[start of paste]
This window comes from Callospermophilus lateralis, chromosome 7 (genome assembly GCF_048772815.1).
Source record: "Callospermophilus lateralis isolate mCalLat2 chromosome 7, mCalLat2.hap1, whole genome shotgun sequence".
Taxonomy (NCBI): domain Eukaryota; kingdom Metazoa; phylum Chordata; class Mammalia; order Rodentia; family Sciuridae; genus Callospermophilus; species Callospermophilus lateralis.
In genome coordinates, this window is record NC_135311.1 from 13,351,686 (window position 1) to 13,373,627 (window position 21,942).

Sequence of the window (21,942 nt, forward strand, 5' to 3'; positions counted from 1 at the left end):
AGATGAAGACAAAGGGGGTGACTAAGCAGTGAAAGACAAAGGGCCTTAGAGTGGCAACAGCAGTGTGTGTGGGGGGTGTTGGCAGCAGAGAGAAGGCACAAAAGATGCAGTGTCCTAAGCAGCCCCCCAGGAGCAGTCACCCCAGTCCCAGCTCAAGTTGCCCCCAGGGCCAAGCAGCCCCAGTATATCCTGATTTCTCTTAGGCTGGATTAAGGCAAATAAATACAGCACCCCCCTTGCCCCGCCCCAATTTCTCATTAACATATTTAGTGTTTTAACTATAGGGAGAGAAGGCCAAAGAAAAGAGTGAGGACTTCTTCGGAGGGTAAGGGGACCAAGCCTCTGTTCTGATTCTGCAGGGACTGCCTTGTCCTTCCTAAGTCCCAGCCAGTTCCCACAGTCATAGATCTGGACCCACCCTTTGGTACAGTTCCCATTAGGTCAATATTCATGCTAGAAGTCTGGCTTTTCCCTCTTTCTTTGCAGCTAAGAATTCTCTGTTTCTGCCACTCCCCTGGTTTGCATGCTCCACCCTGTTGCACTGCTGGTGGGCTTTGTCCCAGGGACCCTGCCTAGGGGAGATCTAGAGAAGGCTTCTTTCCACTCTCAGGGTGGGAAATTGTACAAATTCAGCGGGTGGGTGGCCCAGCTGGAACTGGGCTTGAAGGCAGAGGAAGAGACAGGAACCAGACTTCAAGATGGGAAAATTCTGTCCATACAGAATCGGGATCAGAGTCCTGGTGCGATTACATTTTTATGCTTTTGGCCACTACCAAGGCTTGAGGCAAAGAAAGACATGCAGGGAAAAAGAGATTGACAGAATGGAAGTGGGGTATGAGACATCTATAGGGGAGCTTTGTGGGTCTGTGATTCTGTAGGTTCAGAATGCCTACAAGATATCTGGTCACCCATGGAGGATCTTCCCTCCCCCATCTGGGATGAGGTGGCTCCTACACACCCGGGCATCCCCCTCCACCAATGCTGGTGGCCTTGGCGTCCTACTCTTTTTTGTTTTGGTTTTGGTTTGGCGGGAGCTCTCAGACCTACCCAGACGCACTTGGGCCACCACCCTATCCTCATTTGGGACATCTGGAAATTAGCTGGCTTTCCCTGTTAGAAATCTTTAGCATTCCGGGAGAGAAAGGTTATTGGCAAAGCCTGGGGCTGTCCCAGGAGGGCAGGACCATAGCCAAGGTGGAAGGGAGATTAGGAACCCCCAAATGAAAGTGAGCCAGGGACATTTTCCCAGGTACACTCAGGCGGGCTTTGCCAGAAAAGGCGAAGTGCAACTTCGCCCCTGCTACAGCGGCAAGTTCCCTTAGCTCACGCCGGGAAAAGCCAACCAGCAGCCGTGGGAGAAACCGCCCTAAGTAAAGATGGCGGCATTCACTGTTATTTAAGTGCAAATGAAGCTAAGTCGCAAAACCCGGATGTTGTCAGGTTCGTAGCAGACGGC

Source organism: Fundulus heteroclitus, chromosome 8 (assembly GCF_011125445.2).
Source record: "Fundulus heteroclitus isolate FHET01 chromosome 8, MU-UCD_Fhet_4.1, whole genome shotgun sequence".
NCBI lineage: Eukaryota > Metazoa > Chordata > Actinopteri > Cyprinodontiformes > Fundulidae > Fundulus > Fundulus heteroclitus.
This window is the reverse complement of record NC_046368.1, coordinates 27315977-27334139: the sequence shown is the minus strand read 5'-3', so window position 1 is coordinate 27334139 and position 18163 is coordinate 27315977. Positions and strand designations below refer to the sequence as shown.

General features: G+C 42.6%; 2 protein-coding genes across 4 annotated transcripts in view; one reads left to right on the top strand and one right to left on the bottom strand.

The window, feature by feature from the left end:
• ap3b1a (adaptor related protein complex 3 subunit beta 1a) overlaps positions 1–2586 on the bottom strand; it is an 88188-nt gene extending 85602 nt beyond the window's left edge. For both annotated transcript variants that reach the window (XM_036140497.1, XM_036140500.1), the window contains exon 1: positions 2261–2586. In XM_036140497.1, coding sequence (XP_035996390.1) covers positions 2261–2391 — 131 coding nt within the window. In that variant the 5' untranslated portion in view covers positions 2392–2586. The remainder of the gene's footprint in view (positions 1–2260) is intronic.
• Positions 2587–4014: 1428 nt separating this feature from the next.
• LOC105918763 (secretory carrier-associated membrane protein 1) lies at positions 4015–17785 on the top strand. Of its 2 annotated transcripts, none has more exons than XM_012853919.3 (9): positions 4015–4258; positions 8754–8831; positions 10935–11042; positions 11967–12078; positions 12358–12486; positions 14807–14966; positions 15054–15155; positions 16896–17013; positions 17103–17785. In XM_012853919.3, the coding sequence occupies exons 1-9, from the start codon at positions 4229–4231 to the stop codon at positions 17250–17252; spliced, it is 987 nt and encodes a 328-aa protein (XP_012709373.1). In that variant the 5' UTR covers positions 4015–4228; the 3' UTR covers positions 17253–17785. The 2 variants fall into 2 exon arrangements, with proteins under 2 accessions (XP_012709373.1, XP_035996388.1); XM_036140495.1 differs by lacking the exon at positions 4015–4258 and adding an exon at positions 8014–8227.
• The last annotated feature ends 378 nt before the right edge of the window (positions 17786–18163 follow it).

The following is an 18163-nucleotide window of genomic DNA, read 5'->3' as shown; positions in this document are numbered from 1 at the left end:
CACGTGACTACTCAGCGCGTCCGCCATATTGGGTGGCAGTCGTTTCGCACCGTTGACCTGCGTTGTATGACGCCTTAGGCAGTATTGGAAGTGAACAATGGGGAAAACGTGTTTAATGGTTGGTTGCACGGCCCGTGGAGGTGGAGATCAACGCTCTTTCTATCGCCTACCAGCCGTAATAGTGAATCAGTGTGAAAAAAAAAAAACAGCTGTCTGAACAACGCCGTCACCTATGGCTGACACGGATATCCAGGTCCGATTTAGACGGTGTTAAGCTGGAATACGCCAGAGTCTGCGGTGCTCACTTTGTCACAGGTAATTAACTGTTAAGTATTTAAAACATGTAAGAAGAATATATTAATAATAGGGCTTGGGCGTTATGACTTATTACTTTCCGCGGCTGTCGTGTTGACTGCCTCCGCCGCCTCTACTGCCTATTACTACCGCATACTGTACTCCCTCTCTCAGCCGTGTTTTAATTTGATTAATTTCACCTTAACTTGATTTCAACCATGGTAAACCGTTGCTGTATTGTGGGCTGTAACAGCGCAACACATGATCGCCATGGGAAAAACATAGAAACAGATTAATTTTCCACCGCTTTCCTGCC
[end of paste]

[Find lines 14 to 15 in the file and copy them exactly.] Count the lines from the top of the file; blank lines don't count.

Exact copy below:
• Positions 2587–4014: 1428 nt separating this feature from the next.
• LOC105918763 (secretory carrier-associated membrane protein 1) lies at positions 4015–17785 on the top strand. Of its 2 annotated transcripts, none has more exons than XM_012853919.3 (9): positions 4015–4258; positions 8754–8831; positions 10935–11042; positions 11967–12078; positions 12358–12486; positions 14807–14966; positions 15054–15155; positions 16896–17013; positions 17103–17785. In XM_012853919.3, the coding sequence occupies exons 1-9, from the start codon at positions 4229–4231 to the stop codon at positions 17250–17252; spliced, it is 987 nt and encodes a 328-aa protein (XP_012709373.1). In that variant the 5' UTR covers positions 4015–4228; the 3' UTR covers positions 17253–17785. The 2 variants fall into 2 exon arrangements, with proteins under 2 accessions (XP_012709373.1, XP_035996388.1); XM_036140495.1 differs by lacking the exon at positions 4015–4258 and adding an exon at positions 8014–8227.